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High fees and low rates ‘may confuse homebuyers’

Homeowners could be losing out from a growing lender trend towards high fees and low rates, brokers say, as the average fixed mortgage fee topped £1,000 last week.

Experts say the trend can make it more complicated for consumers to work out which mortgages are best for them, especially in the case of product transfers or direct sales because some focus on the low rate and not the fee.

The Financial Conduct Authority is looking into the issue, as well as consumer reliance on best-buy tables, as part of its ongoing competition review.

Moneyfacts finance expert Charlotte Nelson says: “Those savvy borrowers heeding the advice to remortgage could find that moving deals can be a costly affair, especially if their preference is for shorter-term fixed rates. Therefore, with fees on the rise, it is more important than ever for borrowers to consider the true cost of a mortgage before obtaining a deal.”

Your Mortgage Decisions director Dominik Lipnicki says: “Too many clients are driven just by rate, which I suppose is what the lenders want. At one point, fees were £200 or £300, and now it’s not unusual for them to be £2,000.”

John Charcol senior technical director Ray Boulger says: “The danger is that, if consumers don’t get advice, they may be tempted by a lower rate with a high fee.”

Boulger adds that, when John Charcol ran an online execution-only service, around 20 per cent of clients chose loans that were “mathematically less attractive” because they did not properly account for the combination of rates and fees.

But the move towards advised sales following the Mortgage Credit Directive negates most risk, Boulger says.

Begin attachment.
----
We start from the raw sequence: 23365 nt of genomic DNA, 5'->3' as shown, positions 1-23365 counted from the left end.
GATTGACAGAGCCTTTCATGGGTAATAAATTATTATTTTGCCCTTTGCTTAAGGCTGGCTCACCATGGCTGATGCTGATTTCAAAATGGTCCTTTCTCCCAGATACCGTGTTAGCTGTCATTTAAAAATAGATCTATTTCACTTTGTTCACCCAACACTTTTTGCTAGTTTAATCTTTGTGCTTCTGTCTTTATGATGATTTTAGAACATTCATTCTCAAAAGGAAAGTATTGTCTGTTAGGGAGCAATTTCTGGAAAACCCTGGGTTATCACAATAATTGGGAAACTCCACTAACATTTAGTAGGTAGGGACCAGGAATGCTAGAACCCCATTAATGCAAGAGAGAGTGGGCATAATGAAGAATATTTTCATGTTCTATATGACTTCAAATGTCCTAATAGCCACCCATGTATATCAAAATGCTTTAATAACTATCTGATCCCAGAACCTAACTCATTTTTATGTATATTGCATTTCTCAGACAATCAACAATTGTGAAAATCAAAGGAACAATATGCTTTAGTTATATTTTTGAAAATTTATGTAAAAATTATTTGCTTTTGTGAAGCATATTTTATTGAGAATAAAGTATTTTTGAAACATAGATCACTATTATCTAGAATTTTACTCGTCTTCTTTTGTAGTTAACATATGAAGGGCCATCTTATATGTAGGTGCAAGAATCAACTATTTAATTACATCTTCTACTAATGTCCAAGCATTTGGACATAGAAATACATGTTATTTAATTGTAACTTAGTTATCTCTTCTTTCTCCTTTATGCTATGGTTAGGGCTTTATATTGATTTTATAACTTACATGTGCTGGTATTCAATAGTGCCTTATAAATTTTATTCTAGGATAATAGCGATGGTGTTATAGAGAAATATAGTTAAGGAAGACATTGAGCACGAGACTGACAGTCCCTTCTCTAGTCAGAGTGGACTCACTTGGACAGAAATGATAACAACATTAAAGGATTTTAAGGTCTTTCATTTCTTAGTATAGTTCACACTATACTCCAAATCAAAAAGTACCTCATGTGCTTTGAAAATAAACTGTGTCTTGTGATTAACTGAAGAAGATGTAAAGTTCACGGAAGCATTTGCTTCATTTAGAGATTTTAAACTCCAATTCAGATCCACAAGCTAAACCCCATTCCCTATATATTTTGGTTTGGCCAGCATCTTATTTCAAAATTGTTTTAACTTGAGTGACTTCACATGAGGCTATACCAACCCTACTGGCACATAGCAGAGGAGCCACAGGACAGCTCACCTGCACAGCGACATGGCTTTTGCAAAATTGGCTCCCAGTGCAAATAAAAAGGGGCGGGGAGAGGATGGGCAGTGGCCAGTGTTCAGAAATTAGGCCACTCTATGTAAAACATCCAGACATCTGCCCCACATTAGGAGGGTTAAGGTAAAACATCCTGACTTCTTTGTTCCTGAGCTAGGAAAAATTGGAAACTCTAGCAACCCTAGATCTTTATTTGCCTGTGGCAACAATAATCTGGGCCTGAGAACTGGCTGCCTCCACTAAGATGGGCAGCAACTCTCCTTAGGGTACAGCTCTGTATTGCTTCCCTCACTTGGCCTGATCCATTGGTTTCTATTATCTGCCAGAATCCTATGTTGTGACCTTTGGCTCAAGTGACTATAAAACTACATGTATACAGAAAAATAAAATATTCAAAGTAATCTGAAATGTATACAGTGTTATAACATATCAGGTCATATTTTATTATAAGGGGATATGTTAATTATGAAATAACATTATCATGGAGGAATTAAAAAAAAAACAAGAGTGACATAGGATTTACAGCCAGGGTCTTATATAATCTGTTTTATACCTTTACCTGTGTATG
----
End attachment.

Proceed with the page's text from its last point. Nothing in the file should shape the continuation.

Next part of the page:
He adds: “On the basis that all consumers have to have advice, except on product transfers, for purchase and remortgage business, there is less danger of consumers getting the wrong product.”

Other intermediaries agree.

Lipnicki adds: “That’s where our role as advisers comes in: to look at the bigger picture, to help clients see past the rate or the fee alone.”

Chadney Bulgin mortgage partner Jonathan Clarke says high fees are becoming more common but many lenders offer similar fee-free loans at higher rates.

He adds: “How­ever, it’s really not difficult for an adviser to recommend the most cost-effective product based on the total cost over the initial fixed- or tracker-rate period. Accurate mortgage sourcing software quickly and easily does this for you, allowing the customer to benefit from the best possible overall deal.”

Yorkshire Building Society and Leeds Building Society, which have several high-fee, low-rate loans on the market, say these products have a place. Yorkshire Building Society senior mortgage manager James Farrow says the products are helpful for those wanting to borrow larger amounts.

He says: “A general rule of thumb is that borrowers seeking a larger mortgage will pay less overall by opting for a higher-fee product with a lower rate, and those wanting smaller loan sizes will be better off overall paying a higher rate and a smaller fee.”

He points out that his lender’s mortgage advisers explain the fees and rates to consumers, and that only 32 of the firm’s 215 residential loans have fees of more than £999.

Leeds Building Society director of product and distribution Jaedon Green says: “This type of mortgage is part of a range of products designed to provide flexibility and lifestyle choices in an advised market, as well as to help people have the home they want. It can help households budget and can be beneficial for borrowers with larger loans, where the fee as a percentage of the loan is relatively small.”

The last time fixed-rate fees rose above £1,000 was four years ago, according to Moneyfacts.



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